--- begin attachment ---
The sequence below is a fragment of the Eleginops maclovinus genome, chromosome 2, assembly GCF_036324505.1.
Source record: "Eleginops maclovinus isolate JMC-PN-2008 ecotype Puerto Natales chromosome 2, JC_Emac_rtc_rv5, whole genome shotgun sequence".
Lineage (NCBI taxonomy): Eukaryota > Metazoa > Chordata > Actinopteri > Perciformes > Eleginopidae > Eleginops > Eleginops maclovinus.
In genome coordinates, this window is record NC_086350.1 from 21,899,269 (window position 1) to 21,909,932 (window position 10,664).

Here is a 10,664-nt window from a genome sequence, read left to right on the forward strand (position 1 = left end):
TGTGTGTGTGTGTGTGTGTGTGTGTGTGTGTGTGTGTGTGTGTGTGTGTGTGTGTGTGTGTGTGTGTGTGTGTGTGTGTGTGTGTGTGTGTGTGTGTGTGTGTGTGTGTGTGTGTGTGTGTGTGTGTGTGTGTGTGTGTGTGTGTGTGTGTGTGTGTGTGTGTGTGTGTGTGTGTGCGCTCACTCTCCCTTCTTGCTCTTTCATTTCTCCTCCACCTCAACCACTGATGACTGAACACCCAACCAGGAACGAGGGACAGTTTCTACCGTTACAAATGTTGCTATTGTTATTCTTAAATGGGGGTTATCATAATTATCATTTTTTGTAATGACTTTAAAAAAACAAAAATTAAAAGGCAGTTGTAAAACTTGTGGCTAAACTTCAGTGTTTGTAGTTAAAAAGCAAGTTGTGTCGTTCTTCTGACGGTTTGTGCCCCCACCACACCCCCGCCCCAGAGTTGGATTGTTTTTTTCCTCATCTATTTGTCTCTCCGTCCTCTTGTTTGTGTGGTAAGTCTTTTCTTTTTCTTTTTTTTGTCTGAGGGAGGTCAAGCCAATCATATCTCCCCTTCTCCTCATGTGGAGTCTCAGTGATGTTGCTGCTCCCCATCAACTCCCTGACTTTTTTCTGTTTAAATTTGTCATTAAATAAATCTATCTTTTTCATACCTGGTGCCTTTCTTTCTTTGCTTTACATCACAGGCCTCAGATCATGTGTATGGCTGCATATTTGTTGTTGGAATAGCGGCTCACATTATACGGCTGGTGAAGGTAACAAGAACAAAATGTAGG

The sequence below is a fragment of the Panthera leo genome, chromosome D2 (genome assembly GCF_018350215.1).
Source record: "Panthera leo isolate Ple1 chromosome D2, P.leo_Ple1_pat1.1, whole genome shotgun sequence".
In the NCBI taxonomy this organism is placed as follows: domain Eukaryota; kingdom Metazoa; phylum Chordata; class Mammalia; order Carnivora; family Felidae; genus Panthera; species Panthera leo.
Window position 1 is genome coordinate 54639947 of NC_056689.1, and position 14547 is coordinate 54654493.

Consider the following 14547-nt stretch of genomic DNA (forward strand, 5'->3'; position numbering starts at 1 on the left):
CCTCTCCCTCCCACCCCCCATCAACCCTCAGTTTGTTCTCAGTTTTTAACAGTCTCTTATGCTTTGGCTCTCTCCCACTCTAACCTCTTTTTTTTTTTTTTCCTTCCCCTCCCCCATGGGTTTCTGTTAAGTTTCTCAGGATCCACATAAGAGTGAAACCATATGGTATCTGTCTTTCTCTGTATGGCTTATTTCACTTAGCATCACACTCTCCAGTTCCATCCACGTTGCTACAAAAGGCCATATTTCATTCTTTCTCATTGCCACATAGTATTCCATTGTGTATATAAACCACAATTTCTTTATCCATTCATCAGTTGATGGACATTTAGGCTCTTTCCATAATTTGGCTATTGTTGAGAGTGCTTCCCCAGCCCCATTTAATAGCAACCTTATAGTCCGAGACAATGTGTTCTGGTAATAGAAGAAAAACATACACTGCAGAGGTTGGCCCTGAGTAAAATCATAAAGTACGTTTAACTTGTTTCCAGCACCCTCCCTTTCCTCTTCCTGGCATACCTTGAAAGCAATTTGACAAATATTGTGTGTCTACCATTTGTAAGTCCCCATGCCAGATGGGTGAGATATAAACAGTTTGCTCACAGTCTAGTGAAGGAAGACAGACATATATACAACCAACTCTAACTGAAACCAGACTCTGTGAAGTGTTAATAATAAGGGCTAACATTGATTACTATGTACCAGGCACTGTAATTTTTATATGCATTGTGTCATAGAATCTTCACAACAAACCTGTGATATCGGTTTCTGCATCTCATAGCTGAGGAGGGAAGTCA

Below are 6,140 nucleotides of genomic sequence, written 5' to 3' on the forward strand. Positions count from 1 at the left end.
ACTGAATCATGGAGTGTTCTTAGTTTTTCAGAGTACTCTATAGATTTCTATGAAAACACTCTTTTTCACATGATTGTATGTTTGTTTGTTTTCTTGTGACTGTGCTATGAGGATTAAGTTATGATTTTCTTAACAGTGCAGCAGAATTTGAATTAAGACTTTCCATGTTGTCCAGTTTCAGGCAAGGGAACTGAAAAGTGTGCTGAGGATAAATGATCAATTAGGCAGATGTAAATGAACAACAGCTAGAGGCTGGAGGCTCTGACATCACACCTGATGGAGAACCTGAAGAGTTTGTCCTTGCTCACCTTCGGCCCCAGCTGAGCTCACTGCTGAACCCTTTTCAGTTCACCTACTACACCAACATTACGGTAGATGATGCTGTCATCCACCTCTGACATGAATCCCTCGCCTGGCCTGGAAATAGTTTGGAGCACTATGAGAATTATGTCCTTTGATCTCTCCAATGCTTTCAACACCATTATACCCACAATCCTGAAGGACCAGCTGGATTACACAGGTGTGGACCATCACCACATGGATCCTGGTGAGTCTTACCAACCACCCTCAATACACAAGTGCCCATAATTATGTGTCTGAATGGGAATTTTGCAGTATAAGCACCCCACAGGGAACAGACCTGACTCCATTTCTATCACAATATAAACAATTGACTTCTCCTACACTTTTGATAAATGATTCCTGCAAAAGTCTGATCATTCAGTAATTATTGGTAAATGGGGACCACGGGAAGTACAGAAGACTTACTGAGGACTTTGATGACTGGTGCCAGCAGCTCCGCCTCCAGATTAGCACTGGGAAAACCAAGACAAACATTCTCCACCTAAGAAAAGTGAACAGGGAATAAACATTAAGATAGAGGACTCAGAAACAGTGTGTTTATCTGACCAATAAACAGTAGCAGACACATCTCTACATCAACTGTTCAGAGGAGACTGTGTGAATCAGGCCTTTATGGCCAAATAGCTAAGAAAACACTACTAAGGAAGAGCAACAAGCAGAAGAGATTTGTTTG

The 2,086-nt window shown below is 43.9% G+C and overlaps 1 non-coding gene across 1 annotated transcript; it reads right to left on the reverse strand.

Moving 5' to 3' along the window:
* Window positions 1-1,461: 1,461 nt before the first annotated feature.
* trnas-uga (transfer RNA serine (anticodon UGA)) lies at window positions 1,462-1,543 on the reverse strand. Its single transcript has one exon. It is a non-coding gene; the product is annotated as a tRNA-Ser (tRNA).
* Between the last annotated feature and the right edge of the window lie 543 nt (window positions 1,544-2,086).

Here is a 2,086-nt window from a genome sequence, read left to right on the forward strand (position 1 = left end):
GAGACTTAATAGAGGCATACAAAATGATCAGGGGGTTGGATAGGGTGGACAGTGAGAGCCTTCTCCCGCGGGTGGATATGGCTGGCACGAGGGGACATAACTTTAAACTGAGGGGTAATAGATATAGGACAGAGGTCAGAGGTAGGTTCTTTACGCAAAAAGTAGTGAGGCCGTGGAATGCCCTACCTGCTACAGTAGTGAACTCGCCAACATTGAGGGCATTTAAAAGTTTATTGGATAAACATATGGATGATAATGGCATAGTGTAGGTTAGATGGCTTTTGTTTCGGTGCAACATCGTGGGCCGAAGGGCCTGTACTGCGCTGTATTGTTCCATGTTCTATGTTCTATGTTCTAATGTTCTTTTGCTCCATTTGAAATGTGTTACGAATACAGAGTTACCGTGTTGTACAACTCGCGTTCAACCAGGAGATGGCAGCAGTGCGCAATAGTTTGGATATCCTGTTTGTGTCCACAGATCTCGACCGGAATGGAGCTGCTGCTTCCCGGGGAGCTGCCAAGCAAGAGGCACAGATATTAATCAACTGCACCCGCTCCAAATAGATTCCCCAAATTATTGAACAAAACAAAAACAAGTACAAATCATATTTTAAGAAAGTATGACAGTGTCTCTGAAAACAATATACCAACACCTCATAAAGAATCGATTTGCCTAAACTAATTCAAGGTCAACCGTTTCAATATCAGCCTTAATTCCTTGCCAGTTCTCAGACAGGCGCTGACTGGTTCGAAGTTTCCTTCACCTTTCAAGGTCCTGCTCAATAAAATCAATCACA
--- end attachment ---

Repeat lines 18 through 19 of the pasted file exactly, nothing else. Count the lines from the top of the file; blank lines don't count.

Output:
* trnas-uga (transfer RNA serine (anticodon UGA)) lies at window positions 1,462-1,543 on the reverse strand. Its single transcript has one exon. It is a non-coding gene; the product is annotated as a tRNA-Ser (tRNA).
* Between the last annotated feature and the right edge of the window lie 543 nt (window positions 1,544-2,086).